“How in our daily lives are we connecting with ourselves and everything around us? Because that’s where real, energetic transformation comes from.” Feminist playwright Eve Ensler speaks of the affirming physicality of our bodies, and of finding true contentment in the lives we already lead.
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“I cannot even begin to push myself to the extent that God can help me to push myself.” Christy Marvin is the mother of three boys and a mountain runner. She’s won six different Alaska mountain races. For Christy, running is a spiritual practice.
“There’s something magnetic about a group of people that say, ‘Hey, we don’t have it all figured out, and we need each other.'” New Monastic and Simple Way founder Shane Claiborne on bridging the gap between the structures we are raised in and the human needs around us.
“You’re running often side-by-side, or one person in back of the other, rather than looking somebody in the eyes as you’re being vulnerable with them.” John Cary is an architect, a father, and a marathon runner. For him, running is a spiritual practice.
“The challenge of our future is to say, are we going to connect and amplify positive tribes that want to make things better for all of us?” Entrepreneur and digital wise man Seth Godin on our capacity to use connection to elevate and advance the human spirit.
“Running has helped me become more present.” Some people turn to prayer or meditation or yoga as a way to slow down and make sense of their lives. Ashley Hicks, the co-founder of Black Girls Run!, found that in running.
June 2, 2016
Jonathan Haidt + Melvin Konner
Capitalism and Moral Evolution: A Civil Provocation
It was supposed to be a discussion about “culture and conscience” with two social scientists, as part of a public gathering of the Center for Humans and Nature at the American Museum of Natural History. But Jonathan Haidt is studying the relationship between capitalism and moral evolution, and our conversation took off from there in surprising directions. The liberal view of capitalism as essentially exploitative may remain alive and well, Haidt says. But the ironic truth of history is that capitalism actually generates liberal values as it takes root in societies. Our conversation preceded this American cultural-political season but offers provocative perspective on it.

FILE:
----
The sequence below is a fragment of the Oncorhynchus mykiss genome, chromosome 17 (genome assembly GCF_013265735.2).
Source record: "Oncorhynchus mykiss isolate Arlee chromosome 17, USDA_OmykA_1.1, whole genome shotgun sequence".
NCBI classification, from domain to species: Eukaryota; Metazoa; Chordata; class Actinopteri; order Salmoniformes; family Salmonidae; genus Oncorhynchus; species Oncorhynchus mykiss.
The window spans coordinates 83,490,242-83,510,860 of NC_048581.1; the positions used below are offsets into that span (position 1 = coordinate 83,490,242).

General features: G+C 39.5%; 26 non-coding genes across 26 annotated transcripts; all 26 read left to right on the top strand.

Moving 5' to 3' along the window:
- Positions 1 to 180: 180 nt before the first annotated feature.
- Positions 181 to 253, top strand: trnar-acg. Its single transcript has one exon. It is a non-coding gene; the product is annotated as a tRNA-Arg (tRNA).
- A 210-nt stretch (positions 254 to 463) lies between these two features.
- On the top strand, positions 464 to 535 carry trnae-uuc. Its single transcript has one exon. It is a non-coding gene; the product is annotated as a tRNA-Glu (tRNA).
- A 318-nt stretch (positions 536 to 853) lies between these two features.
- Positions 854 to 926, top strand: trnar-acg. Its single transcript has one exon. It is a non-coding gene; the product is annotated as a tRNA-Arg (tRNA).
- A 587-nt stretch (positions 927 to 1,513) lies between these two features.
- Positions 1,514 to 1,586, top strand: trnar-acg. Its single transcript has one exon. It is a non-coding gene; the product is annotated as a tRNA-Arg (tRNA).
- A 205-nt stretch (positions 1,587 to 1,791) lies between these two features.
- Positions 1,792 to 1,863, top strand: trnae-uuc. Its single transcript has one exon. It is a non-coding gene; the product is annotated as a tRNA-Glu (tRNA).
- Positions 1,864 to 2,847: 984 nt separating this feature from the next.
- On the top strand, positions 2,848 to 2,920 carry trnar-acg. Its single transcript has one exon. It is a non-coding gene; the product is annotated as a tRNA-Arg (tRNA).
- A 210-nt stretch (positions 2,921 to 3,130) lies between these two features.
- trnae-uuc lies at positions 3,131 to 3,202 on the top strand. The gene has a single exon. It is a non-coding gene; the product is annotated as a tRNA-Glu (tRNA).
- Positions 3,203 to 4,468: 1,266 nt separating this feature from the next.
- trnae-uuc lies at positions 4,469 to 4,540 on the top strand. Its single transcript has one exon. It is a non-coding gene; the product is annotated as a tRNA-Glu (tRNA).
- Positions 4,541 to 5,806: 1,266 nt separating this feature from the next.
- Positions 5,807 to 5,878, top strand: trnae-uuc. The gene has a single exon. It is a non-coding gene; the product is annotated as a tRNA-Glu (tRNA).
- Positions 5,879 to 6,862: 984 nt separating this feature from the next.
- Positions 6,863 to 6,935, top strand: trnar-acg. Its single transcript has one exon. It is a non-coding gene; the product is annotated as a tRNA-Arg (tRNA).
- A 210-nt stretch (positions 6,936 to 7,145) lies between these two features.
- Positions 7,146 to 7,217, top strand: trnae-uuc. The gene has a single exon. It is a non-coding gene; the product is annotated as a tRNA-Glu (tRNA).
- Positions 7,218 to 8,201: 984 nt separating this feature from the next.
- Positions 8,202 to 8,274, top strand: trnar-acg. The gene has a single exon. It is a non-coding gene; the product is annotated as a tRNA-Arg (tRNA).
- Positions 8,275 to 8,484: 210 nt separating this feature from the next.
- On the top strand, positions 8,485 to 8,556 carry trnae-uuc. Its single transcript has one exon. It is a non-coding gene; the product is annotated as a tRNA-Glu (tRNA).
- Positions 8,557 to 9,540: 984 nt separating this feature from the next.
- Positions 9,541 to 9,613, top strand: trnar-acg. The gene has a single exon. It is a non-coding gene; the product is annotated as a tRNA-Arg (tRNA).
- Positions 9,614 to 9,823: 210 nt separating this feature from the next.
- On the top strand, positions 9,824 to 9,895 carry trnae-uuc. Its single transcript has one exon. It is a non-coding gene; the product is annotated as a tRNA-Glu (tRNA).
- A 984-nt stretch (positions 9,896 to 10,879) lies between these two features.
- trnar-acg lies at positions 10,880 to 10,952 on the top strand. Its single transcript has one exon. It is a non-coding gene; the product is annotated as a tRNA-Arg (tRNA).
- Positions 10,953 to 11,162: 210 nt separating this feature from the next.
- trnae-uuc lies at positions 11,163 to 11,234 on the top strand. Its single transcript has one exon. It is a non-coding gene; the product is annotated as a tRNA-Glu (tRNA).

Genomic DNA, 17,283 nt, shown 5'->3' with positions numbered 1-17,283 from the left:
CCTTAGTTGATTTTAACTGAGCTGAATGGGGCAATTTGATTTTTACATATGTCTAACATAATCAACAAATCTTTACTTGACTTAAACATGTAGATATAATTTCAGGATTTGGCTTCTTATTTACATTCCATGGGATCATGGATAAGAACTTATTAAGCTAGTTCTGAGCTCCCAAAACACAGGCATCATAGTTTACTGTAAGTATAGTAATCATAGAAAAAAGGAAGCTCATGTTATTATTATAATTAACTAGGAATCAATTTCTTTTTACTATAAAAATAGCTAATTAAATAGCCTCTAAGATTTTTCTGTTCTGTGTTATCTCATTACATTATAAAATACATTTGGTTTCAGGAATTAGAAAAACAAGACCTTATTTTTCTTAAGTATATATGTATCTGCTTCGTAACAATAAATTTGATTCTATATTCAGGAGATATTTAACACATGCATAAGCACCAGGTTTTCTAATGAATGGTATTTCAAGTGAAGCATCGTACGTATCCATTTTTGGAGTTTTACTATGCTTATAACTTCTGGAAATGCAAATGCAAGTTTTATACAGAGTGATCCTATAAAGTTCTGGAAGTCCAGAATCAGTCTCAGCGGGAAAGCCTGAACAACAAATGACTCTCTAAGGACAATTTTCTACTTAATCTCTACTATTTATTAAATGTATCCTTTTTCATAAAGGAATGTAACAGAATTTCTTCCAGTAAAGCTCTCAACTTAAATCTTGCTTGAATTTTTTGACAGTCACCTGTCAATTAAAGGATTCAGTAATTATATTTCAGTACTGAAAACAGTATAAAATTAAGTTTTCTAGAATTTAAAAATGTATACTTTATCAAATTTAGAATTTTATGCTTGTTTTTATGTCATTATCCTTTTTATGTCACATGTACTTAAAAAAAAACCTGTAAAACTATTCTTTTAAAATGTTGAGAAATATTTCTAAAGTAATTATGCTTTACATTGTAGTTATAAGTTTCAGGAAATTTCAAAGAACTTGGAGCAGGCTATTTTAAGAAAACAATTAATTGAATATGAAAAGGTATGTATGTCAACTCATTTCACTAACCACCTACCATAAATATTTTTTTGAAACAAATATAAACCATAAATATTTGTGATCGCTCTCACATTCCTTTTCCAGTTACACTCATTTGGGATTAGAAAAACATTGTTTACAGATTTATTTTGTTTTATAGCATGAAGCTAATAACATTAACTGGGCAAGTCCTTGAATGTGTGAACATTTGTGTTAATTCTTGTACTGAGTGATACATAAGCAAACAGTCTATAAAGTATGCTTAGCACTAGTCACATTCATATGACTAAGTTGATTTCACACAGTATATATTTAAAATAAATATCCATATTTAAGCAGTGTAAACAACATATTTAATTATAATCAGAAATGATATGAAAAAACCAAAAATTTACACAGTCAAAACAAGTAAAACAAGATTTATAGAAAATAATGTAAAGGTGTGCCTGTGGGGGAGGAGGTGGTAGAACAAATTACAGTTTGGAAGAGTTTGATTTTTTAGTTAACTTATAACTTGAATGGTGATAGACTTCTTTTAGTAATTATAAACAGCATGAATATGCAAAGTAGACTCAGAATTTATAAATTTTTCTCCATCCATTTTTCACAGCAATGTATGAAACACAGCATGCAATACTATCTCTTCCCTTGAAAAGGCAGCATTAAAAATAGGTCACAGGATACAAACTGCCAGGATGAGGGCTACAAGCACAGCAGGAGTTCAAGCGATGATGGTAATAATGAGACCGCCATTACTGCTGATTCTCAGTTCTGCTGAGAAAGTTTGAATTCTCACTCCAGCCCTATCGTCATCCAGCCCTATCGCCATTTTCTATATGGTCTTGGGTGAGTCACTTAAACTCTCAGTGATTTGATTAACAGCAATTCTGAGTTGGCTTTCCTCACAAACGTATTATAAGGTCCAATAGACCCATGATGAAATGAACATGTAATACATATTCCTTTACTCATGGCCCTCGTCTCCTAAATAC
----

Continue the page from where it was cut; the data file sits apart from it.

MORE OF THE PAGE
“Sometimes the pain of the world seems incomprehensible. And if there’s anything that balances it, it’s wonder at the world, the amazingness of people.” Mindfulness meditation teacher Sylvia Boorstein gives counsel on finding joy and spiritual practice embedded in the rhythms of everyday life.
“What else have I been lying to myself about? What else have I been hiding from ’cause I was scared?” Teacher, writer, and Mexipina Christina Torres on how running helps her deal with anxiety, body image, and understanding her deepest sense of self.
“You’ve got to be willing to risk in order to make change. You’ve got to approach differences with the notion that there is good in the other.” Scholar and activist Frances Kissling speaks of good will and understanding, rather than agreement or victory, as bridges between difference.
“The number one objective of my Olympic pursuit was to heal a broken soul.” Gold medalist Billy Mills set a world record in the 10,000-meter race at the 1964 Games. He shares how running created a refuge for spirituality and personal growth.
“The point of gathering stillness is not to enrich the sanctuary or the mountaintop, but to bring that reality into the motion, the commotion, of the world.” Wanderer and writer Pico Iyer on outer stillness as an essential catalyst to a rich inner life.
“The soul is contained in the human voice,” says David Isay, founder of StoryCorps. He sees the StoryCorps booth — a setting where two people ask the questions they’ve always wanted to ask each other — as a sacred space. He shares his wisdom about listening as an act of love, and how eliciting and capturing our stories is a way of insisting that every life matters.
“The more we can learn these lessons, the more we will not be running towards our death, but opening to our lives.” Mindfulness researcher Jon Kabat-Zinn on the physiological and spiritual potential of being present to every moment of daily life.
This episode, a “theft of the dial.” Writer and traveler Pico Iyer turns the tables on our host Krista Tippett by asking her the questions. Her latest book, Becoming Wise, chronicles what she’s learned through her conversations with the most extraordinary voices across time and generations, across disciplines and denominations. An illuminating conversation on the mystery and art of living.
“The question isn’t whether we’re going to have to do hard, awful things. The question is whether we have to do them alone.” UU law enforcement chaplain Kate Braestrup tells the story of a police woman who embodies the both/and of love and new life, and crime and death.
“That’s how we are as a people. It’s the authentic, the unique, the different that makes us feel enriched when we encounter it.” Rabbi and philosopher Jonathan Sacks on difference as expansive and unifying, rather than a force for division.
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